Posted by: Honest Opinion | May 9, 2009 11:35:36 AM
40 year olds are more mature than 20 year olds, and are more well-formed. Also true of the 60 and the 80 year old. Crime rates decrease with age. They peak in the 20's, making adolescents more moral and aware of legality than people in their 20's. Adolescent criminals are more deviant from their age cohorts than those in their 20's. Adolescent murderers would then be more dangerous, and more deviant than those in their 20's.
For 100,000 years, adulthood was at 14, the biological landmark. Morals and ethics are evident at age 3, after limit setting on the 2 year old, and are nearly fully formed at age 7. Kennedy picked scientific studies that suited his lawyer criminal lover agenda.
Posted by: Supremacy Claus | May 9, 2009 12:27:41 PM
What is wrong with you people? I bet if it was your child serving a life sentence without parole, you would have a different mind set on the justice system. There are more juveniles serving life without parole than adults in this country. EX:Charles Manson, Mass Murderer, he goes up for a chance at parole all the time. But a child cant have that chance. There is something morally wrong here. Also, everyone needs to stop being so blind at the fact that, so many children are not getting a fair trial and sentencing. Judges make a lot of money on how many children they can send to prison. Before anyone can critize, they need to do their homework and speak with a parent who has a child in prison, then decide. You will be shocked! A proud supporter of abolishing Juvenile Life Without Parole!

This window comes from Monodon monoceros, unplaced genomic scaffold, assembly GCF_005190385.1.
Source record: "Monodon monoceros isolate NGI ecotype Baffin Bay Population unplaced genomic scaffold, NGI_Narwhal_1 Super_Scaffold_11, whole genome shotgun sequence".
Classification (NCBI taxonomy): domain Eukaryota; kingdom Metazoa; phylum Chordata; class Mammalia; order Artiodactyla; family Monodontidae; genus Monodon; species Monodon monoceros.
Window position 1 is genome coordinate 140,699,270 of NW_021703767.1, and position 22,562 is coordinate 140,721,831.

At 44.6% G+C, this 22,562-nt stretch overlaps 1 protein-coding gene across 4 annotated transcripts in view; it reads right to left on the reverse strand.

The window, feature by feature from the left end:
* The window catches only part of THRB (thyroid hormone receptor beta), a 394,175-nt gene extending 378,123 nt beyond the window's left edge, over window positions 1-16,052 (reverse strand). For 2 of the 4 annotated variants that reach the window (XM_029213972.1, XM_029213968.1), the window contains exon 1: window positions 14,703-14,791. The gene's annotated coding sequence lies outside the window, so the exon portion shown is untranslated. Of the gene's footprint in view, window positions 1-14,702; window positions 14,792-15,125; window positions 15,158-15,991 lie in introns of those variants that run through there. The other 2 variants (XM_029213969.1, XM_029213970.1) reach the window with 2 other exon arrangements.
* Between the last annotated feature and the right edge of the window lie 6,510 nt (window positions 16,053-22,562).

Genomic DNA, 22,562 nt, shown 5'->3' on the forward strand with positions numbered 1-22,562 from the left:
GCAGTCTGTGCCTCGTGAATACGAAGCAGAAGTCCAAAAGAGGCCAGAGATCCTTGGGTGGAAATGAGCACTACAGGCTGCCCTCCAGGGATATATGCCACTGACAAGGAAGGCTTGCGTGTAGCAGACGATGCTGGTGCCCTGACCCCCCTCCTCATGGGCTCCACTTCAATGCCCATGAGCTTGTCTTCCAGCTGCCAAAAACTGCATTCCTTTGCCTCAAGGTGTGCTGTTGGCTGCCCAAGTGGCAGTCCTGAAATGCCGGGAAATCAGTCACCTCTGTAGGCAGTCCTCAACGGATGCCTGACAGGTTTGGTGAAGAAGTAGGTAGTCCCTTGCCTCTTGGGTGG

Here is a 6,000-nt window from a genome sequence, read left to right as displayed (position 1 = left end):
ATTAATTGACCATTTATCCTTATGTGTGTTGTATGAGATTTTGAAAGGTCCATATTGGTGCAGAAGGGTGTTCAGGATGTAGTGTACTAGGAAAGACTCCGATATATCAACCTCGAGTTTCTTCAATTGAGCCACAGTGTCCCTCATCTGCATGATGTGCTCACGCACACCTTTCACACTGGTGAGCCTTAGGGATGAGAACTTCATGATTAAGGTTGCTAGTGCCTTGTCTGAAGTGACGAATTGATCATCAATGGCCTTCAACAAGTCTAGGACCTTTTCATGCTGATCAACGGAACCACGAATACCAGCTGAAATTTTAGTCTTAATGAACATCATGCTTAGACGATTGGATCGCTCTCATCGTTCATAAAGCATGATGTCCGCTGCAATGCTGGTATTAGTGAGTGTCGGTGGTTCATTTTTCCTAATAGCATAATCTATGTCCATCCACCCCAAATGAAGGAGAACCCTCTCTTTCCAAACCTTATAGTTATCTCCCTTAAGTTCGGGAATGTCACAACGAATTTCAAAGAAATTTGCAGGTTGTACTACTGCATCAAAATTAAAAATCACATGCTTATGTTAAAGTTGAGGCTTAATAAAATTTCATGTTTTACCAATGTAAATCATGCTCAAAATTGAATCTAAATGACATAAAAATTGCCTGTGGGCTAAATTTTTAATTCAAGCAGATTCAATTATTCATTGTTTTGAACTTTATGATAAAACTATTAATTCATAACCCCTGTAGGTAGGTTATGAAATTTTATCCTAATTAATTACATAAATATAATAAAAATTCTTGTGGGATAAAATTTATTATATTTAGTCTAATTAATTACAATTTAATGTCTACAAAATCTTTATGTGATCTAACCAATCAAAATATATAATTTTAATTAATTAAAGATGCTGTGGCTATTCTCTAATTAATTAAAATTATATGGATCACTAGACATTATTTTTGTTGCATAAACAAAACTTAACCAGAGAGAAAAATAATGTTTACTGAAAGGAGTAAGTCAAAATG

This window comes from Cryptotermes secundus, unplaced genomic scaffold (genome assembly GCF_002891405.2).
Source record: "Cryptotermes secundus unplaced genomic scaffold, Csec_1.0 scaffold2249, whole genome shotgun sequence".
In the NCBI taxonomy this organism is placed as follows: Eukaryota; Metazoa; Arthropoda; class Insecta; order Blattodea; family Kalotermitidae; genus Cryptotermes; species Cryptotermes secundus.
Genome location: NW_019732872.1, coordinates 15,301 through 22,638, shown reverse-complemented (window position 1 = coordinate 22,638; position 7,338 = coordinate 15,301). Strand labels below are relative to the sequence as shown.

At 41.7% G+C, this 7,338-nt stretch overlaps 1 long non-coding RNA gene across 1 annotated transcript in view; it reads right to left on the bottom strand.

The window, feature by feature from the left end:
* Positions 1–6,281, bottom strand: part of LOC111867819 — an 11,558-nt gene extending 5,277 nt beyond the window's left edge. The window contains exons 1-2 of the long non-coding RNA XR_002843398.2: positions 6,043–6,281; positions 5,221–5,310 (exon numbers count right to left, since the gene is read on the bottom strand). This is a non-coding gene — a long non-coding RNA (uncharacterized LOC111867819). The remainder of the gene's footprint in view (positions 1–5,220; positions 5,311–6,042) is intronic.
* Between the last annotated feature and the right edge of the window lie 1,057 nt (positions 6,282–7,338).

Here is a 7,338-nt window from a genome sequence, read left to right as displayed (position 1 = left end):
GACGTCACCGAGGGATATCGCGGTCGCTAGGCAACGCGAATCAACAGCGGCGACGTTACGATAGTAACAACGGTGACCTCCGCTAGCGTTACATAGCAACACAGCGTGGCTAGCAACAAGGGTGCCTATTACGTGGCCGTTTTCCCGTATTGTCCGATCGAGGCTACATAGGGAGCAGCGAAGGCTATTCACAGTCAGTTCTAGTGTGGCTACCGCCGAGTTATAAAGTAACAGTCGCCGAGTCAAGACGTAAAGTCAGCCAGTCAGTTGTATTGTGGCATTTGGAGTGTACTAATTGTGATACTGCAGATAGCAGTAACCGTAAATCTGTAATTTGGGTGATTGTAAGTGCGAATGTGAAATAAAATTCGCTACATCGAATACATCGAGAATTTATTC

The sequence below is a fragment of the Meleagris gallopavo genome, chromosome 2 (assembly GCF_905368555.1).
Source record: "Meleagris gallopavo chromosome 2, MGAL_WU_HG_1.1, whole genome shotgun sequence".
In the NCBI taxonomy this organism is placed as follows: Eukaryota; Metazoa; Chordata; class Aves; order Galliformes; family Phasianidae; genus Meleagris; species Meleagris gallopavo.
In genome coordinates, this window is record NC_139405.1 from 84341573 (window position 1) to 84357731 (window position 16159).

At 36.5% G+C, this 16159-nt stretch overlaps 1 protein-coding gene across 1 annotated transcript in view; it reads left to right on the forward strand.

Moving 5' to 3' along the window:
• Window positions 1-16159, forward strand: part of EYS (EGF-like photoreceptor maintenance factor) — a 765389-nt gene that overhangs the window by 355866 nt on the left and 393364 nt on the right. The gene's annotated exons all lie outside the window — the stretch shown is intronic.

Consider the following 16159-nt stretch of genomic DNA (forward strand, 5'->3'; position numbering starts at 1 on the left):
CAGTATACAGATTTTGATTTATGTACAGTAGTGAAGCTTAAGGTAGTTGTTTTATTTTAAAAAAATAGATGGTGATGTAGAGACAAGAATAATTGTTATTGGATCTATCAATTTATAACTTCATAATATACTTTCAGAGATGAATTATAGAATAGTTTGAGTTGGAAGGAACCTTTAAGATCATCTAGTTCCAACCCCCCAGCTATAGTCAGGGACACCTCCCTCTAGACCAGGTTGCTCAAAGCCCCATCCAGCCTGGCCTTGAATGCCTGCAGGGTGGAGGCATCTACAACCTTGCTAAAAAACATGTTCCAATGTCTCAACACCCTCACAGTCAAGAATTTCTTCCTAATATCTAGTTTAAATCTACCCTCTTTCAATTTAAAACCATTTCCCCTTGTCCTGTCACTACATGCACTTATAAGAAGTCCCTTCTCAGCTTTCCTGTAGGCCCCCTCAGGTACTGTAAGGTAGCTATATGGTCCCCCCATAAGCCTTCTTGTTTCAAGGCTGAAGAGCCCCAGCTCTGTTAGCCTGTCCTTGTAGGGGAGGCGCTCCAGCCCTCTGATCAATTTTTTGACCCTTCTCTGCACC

Posted by: Patricia | May 9, 2009 3:17:18 PM
"Adolescent criminals are more deviant from their age cohorts than those in their 20's. Adolescent murderers would then be more dangerous, and more deviant than those in their 20's."
And where are the studies/facts that support this notion? I have never seen anything that states that adolescent murderers are more dangerous, in fact statistics show that any murderer adult/child are in fact rarely ever commit another murder. So where do you get off saying they are more dangerous?
"Kennedy picked scientific studies that suited his lawyer criminal lover agenda. "
At least he is using scientific studies, even if they are biased to support his agenda its a lot then i can say for you SC, you seem to pull facts out of thin air to support your fascist ideologies.
Posted by: MarkM | May 9, 2009 4:20:41 PM
6% make it out of crime.
Posted by: Supremacy Claus | May 9, 2009 5:25:16 PM
federalist writes: "Grits, I seriously doubt you want to get into a constitutional debate with me."
True - I don't really want to have anything to do with you at all.
And to SC: I'm not a lawyer. Find another hobbyhorse.
Posted by: Gritsforbreakfast | May 9, 2009 6:27:46 PM
Grits: We have no dispute. I wish you well, however much we may disagree. It does not bother me to get bashed by you. Keep it funny, and all is forgiven.